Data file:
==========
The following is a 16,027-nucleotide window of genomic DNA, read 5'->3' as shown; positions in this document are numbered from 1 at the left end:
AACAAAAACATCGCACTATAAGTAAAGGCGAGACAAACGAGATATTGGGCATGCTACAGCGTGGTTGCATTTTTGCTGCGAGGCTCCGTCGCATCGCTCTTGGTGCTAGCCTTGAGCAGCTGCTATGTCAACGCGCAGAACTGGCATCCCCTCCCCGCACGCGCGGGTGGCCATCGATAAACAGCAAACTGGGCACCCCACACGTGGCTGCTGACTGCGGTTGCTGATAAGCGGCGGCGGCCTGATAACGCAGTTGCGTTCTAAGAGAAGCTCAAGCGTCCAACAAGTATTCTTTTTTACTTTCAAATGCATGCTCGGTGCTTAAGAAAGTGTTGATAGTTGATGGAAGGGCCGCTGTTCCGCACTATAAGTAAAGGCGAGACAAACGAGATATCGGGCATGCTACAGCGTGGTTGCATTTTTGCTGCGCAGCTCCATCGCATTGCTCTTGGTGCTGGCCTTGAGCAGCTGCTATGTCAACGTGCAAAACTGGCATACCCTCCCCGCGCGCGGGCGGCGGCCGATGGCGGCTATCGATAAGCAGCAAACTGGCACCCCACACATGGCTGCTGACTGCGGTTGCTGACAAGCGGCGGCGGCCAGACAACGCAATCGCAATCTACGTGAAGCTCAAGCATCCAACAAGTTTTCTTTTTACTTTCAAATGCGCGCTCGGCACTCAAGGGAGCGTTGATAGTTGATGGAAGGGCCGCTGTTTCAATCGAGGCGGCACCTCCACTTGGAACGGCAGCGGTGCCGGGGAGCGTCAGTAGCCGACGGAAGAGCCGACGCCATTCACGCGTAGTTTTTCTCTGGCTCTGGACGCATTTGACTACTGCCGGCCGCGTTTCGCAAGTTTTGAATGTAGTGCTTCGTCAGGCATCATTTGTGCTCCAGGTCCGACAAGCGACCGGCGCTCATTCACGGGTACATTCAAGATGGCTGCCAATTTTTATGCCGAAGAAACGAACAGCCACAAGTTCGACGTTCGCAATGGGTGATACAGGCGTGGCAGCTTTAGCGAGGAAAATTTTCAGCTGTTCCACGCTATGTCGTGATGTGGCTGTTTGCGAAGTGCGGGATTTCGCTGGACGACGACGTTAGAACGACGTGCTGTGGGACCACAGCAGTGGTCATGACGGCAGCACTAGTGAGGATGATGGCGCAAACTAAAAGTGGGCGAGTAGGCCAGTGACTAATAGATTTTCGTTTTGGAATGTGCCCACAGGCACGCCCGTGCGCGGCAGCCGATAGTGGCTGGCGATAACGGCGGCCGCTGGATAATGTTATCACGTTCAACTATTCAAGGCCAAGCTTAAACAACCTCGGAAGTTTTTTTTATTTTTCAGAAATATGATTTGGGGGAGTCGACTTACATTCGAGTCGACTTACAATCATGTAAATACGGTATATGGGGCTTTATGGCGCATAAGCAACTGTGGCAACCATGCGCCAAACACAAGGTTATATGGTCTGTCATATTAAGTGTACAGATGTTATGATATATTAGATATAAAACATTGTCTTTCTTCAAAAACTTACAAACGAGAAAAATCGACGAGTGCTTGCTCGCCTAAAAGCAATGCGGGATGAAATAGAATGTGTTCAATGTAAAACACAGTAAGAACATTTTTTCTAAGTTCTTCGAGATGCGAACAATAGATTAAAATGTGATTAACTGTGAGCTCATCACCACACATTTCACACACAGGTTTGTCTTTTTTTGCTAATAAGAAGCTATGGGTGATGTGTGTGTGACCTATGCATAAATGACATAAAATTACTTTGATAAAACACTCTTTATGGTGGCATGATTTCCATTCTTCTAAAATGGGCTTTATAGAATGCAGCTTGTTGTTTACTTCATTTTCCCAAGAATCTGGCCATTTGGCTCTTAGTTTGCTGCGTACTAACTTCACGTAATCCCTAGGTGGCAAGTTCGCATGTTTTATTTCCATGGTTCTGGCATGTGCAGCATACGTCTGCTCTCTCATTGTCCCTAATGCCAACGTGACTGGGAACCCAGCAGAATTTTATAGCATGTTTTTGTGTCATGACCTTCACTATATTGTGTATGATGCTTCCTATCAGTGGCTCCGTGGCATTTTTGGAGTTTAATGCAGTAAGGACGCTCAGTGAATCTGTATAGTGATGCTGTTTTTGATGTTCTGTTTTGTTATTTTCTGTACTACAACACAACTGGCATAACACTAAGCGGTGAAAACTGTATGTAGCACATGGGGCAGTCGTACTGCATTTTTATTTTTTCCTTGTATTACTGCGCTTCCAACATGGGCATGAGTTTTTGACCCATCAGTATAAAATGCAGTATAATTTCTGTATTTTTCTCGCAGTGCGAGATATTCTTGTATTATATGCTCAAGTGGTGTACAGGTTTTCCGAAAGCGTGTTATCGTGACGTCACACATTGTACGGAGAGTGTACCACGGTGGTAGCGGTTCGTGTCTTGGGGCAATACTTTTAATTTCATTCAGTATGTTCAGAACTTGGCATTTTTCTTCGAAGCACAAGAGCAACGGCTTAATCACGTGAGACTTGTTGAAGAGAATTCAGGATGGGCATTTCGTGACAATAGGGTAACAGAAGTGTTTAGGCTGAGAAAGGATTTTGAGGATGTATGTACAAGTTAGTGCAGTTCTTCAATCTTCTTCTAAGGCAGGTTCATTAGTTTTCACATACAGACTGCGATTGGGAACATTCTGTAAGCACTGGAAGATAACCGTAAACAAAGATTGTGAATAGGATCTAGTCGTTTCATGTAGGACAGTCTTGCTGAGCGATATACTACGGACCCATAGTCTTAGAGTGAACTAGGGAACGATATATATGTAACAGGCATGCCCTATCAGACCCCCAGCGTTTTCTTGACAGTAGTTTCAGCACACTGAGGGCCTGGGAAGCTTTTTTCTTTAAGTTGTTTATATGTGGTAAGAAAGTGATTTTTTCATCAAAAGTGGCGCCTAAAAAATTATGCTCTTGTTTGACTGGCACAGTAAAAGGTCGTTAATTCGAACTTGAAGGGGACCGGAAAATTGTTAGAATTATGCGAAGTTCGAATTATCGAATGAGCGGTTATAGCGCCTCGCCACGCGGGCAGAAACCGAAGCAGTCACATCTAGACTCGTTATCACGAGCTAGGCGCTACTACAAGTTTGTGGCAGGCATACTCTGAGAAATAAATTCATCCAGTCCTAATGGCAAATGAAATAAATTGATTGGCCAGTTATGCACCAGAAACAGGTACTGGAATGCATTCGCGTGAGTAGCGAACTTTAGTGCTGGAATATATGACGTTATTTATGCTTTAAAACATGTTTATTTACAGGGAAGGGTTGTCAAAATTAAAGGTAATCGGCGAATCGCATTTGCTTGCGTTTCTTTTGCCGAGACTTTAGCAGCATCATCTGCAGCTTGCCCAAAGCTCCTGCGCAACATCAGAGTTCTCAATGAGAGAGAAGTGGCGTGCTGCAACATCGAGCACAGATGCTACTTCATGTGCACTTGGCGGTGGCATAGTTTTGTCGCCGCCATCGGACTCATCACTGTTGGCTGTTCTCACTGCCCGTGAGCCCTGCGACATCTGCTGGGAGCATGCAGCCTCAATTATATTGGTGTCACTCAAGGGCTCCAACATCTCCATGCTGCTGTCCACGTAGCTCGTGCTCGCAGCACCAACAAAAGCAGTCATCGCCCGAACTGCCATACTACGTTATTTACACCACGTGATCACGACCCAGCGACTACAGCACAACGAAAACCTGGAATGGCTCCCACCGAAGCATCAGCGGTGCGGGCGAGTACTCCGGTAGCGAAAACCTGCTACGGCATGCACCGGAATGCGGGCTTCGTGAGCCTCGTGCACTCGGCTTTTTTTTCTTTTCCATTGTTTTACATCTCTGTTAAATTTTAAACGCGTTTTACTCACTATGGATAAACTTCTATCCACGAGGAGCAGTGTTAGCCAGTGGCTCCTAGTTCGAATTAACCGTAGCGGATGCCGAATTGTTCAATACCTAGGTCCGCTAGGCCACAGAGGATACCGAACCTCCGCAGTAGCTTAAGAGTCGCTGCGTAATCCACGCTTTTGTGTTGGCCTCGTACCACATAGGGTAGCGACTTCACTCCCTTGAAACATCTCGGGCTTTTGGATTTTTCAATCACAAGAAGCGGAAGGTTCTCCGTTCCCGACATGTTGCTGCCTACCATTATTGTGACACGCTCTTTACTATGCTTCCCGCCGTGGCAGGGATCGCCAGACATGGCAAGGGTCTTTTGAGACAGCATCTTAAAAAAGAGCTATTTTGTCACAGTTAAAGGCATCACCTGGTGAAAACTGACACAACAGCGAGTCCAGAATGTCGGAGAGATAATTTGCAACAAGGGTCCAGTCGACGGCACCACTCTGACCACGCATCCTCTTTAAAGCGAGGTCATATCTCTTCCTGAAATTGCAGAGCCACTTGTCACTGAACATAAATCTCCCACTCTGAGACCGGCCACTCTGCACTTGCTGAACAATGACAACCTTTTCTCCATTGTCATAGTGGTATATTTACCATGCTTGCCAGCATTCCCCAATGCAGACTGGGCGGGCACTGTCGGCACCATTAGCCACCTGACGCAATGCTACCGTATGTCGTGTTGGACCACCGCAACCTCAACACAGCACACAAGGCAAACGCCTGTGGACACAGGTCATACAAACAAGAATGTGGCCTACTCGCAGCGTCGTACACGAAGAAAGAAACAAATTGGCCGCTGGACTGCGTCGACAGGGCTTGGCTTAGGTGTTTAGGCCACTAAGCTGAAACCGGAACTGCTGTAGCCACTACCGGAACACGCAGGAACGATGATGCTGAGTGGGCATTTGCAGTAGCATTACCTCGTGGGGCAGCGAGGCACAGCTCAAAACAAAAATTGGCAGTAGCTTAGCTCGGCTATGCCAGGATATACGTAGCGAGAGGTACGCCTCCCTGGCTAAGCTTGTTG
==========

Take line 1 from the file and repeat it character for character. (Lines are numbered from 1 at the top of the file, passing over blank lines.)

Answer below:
The following is a 16,027-nucleotide window of genomic DNA, read 5'->3' as shown; positions in this document are numbered from 1 at the left end: